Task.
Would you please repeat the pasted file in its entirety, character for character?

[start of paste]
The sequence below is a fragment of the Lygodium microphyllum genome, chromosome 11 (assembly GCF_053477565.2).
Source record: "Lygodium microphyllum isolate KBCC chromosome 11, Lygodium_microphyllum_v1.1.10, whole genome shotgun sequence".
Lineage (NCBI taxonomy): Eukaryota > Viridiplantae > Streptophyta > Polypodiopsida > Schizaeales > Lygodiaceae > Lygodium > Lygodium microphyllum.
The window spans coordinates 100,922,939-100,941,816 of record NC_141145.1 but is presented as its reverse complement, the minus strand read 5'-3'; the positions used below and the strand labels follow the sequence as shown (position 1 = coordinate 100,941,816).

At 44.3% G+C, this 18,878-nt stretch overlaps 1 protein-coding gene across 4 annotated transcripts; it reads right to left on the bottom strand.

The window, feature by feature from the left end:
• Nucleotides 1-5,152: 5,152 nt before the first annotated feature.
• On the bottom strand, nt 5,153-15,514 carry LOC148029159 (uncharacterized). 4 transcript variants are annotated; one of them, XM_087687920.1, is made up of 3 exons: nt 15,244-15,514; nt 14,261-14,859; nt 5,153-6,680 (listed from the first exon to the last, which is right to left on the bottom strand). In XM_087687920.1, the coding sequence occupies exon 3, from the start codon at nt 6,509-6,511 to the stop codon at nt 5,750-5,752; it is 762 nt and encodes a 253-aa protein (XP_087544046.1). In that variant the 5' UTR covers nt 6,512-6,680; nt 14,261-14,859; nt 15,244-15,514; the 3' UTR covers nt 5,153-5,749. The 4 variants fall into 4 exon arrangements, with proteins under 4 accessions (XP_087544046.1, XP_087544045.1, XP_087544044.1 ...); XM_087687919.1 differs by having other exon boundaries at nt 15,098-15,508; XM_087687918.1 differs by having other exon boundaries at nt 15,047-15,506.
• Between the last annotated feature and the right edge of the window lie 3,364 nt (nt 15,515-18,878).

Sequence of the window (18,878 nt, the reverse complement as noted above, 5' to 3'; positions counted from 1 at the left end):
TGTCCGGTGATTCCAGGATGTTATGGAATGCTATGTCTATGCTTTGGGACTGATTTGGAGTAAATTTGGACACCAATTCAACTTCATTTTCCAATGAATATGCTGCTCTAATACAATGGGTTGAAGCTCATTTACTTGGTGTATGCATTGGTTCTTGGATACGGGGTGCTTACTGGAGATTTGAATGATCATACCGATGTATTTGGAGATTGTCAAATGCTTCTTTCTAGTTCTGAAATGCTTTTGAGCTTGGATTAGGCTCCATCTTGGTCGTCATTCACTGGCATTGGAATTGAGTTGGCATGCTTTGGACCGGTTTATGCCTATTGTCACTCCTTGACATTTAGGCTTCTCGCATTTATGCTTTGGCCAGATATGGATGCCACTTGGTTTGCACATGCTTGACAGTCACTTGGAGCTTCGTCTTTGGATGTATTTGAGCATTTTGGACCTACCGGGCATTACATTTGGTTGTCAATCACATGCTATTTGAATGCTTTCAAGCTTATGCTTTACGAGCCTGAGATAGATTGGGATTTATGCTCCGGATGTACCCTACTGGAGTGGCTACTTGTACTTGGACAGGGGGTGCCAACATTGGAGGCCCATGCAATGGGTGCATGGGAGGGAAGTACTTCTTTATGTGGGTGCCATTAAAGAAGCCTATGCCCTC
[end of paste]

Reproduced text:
The sequence below is a fragment of the Lygodium microphyllum genome, chromosome 11 (assembly GCF_053477565.2).
Source record: "Lygodium microphyllum isolate KBCC chromosome 11, Lygodium_microphyllum_v1.1.10, whole genome shotgun sequence".
Lineage (NCBI taxonomy): Eukaryota > Viridiplantae > Streptophyta > Polypodiopsida > Schizaeales > Lygodiaceae > Lygodium > Lygodium microphyllum.
The window spans coordinates 100,922,939-100,941,816 of record NC_141145.1 but is presented as its reverse complement, the minus strand read 5'-3'; the positions used below and the strand labels follow the sequence as shown (position 1 = coordinate 100,941,816).

At 44.3% G+C, this 18,878-nt stretch overlaps 1 protein-coding gene across 4 annotated transcripts; it reads right to left on the bottom strand.

The window, feature by feature from the left end:
• Nucleotides 1-5,152: 5,152 nt before the first annotated feature.
• On the bottom strand, nt 5,153-15,514 carry LOC148029159 (uncharacterized). 4 transcript variants are annotated; one of them, XM_087687920.1, is made up of 3 exons: nt 15,244-15,514; nt 14,261-14,859; nt 5,153-6,680 (listed from the first exon to the last, which is right to left on the bottom strand). In XM_087687920.1, the coding sequence occupies exon 3, from the start codon at nt 6,509-6,511 to the stop codon at nt 5,750-5,752; it is 762 nt and encodes a 253-aa protein (XP_087544046.1). In that variant the 5' UTR covers nt 6,512-6,680; nt 14,261-14,859; nt 15,244-15,514; the 3' UTR covers nt 5,153-5,749. The 4 variants fall into 4 exon arrangements, with proteins under 4 accessions (XP_087544046.1, XP_087544045.1, XP_087544044.1 ...); XM_087687919.1 differs by having other exon boundaries at nt 15,098-15,508; XM_087687918.1 differs by having other exon boundaries at nt 15,047-15,506.
• Between the last annotated feature and the right edge of the window lie 3,364 nt (nt 15,515-18,878).

Sequence of the window (18,878 nt, the reverse complement as noted above, 5' to 3'; positions counted from 1 at the left end):
TGTCCGGTGATTCCAGGATGTTATGGAATGCTATGTCTATGCTTTGGGACTGATTTGGAGTAAATTTGGACACCAATTCAACTTCATTTTCCAATGAATATGCTGCTCTAATACAATGGGTTGAAGCTCATTTACTTGGTGTATGCATTGGTTCTTGGATACGGGGTGCTTACTGGAGATTTGAATGATCATACCGATGTATTTGGAGATTGTCAAATGCTTCTTTCTAGTTCTGAAATGCTTTTGAGCTTGGATTAGGCTCCATCTTGGTCGTCATTCACTGGCATTGGAATTGAGTTGGCATGCTTTGGACCGGTTTATGCCTATTGTCACTCCTTGACATTTAGGCTTCTCGCATTTATGCTTTGGCCAGATATGGATGCCACTTGGTTTGCACATGCTTGACAGTCACTTGGAGCTTCGTCTTTGGATGTATTTGAGCATTTTGGACCTACCGGGCATTACATTTGGTTGTCAATCACATGCTATTTGAATGCTTTCAAGCTTATGCTTTACGAGCCTGAGATAGATTGGGATTTATGCTCCGGATGTACCCTACTGGAGTGGCTACTTGTACTTGGACAGGGGGTGCCAACATTGGAGGCCCATGCAATGGGTGCATGGGAGGGAAGTACTTCTTTATGTGGGTGCCATTAAAGAAGCCTATGCCCTC